5 Consecutive seasons in which Alabama has increased its average yards per rushing attempt. In 2006, the season before Nick Saban became the Crimson Tide’s coach, Alabama averaged 3.5 yards per carry. Under Saban, that increased to 4.0 in 2007, 4.6 in 2008, 5.0 in 2009, 5.1 in 2010 and 5.5 in 2011. The school record for best average per rushing attempt in a season is 6.1 yards set in 1973.
Alabama won a national championship with defense last season. The Crimson Tide led the nation in rushing defense, passing defense, total defense and scoring defense — the only team to accomplish this since the NCAA began keeping those statistics. Six Alabama defenders went in the first five rounds of the NFL draft, including three in the first round. But seven starters from that defense are gone, and when head coach Nick Saban talks and talks about the 2012 building its own identity, it isn’t "coach-speak." It really does seem like a different team poised to go its own direction. "You have to create your own identity by what you do," Saban said. "You have to create your own momentum by what you do. Everybody has a new role. We have new people who have new opportunities. This is their opportunity to make this their team."
Like Nick Saban, Gene Stallings has some experience defending a national title. His advice: Don't worry about defending the national title. "I will assure you, winning the national championship is not even on their radar," Stallings, who led Alabama to the 1992 national crown, said of Saban's Tide. "All they're trying to do is get ready to win that first game. I know when I was coaching, I didn't even think about the national championship until we were 9-0. ... I'm sure coach Saban's the same way."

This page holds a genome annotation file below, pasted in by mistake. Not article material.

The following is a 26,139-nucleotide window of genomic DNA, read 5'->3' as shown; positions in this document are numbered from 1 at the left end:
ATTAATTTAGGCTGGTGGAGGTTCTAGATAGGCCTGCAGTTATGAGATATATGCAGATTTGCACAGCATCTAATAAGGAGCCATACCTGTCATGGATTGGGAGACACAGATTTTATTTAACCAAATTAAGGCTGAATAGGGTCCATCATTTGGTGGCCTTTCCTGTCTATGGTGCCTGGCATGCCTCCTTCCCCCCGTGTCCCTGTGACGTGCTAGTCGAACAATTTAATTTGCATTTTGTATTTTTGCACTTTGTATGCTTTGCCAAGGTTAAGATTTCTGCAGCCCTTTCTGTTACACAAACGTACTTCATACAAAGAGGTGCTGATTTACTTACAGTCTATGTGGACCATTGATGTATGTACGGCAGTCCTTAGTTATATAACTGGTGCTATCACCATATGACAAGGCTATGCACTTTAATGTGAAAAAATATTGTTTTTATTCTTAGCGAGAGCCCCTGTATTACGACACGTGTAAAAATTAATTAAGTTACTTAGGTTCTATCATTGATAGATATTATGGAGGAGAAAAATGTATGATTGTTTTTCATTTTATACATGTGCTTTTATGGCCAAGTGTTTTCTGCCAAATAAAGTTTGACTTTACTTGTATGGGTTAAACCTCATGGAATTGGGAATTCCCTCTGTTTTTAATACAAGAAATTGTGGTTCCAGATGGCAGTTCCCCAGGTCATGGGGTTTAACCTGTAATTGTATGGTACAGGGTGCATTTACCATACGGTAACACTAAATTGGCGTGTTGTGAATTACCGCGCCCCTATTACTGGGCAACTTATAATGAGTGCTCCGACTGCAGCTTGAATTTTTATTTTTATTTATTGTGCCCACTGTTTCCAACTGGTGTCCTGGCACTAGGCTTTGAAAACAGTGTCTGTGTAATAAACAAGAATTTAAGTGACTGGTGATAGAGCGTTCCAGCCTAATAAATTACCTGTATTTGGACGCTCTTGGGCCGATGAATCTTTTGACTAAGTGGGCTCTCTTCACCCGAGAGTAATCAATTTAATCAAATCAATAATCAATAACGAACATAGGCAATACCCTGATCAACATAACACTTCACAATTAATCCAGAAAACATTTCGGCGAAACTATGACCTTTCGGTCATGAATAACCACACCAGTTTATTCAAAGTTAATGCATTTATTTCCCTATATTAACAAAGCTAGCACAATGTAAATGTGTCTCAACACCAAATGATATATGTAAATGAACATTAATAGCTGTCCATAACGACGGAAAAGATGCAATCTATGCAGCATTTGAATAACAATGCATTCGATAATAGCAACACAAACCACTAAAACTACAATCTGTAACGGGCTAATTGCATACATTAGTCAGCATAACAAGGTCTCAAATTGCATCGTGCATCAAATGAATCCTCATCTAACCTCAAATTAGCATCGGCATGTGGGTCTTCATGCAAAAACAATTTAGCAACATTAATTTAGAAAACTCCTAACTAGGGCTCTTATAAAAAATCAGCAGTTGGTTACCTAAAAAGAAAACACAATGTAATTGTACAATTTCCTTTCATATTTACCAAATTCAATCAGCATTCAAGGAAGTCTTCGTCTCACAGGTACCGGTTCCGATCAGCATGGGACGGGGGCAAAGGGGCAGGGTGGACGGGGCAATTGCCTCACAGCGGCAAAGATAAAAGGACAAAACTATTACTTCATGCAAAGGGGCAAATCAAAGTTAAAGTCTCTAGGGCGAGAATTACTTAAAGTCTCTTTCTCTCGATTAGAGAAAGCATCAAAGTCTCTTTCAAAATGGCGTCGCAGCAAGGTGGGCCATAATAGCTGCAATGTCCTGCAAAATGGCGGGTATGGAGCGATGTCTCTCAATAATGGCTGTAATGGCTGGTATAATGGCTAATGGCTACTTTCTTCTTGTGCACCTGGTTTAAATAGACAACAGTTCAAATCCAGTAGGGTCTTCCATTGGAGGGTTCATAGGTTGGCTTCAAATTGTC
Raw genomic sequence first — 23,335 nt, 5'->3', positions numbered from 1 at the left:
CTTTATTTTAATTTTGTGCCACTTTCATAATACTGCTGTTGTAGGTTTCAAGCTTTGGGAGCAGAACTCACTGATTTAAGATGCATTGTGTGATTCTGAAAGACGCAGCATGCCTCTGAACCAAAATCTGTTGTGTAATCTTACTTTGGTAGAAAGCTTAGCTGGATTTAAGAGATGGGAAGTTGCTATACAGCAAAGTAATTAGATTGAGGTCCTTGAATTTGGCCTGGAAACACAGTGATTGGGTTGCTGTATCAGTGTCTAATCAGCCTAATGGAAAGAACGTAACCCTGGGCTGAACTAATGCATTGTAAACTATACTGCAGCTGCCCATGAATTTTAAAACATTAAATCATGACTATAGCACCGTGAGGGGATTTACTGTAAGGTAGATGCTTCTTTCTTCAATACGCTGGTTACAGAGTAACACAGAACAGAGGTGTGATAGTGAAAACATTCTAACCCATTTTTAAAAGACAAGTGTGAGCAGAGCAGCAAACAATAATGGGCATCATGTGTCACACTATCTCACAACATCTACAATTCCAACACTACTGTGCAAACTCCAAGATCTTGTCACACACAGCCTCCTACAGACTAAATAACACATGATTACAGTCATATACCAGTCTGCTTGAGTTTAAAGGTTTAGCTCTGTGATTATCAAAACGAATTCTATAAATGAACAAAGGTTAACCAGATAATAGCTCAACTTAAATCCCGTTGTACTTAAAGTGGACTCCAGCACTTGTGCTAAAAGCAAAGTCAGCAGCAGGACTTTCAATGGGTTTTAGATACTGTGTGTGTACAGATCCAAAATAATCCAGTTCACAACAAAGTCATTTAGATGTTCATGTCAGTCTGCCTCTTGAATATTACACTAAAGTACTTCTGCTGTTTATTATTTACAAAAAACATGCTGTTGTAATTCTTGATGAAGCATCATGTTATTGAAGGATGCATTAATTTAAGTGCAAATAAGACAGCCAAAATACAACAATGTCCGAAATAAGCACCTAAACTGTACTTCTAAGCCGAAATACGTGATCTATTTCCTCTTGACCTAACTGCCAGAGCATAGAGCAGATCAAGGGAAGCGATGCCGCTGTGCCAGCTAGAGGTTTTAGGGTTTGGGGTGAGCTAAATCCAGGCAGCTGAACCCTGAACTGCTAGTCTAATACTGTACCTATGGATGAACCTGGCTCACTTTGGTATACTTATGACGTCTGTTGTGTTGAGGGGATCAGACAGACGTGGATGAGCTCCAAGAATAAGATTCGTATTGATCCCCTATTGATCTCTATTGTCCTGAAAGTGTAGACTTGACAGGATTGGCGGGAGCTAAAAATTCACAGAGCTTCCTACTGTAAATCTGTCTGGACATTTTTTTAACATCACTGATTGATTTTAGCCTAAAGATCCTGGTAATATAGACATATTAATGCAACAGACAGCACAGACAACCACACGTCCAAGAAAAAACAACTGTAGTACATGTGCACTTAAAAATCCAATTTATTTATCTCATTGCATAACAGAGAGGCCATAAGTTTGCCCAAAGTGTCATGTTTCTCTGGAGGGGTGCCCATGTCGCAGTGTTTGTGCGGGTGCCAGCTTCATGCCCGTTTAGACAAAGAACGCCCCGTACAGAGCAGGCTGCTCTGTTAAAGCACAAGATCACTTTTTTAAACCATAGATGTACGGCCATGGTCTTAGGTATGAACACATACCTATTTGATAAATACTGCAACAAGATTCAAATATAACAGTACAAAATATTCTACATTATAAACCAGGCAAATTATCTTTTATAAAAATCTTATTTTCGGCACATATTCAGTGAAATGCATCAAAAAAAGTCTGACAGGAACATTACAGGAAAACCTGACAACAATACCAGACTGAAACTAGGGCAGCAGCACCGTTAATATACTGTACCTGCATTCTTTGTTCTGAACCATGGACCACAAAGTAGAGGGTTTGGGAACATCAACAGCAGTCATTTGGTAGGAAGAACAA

Deion Belue, CB, Jr.: Following in the footsteps of former junior college transfer DeQuan Menzie, Belue has staked his claim to the starting cornerback job opposite Dee Milliner.
Jones was the primary backup to Marquis Maze last year on kickoff and punt returns. He broke a 15-yard punt return in the BCS title game against LSU after Maze exited with a hamstring injury. As a receiver, he made just three catches for 49 yards. This fall, however, he is expected to be more involved in Alabama's passing attack. "I think he's the kind of guy who can make a lot of big plays out there. I think he's a lot more confident at the receiver position now," Saban added. "He's had a really good camp and has done a really good job making explosive plays, and being a consistent performer throughout."
Coach Geis sees Walker fitting in well with Alabama especially at the 'Jack' linebacker position. "Everyone says he can't play the 'Jack' linebacker, but [Courtney] Upshaw did it at 280-pounds," he said. "He plays on the line of scrimmage. Every once in a while he may drop back into coverage. "There is no reason he can't play that spot. He can do all that stuff. Now if he gets to 290, 300-pound range that's when you may find him as a four technique. As his body develops we'll see how it plays out. He's very athletic. He played in the slot during our spring game. He had five catches for 95 yards. I think he'll be fine in coverage."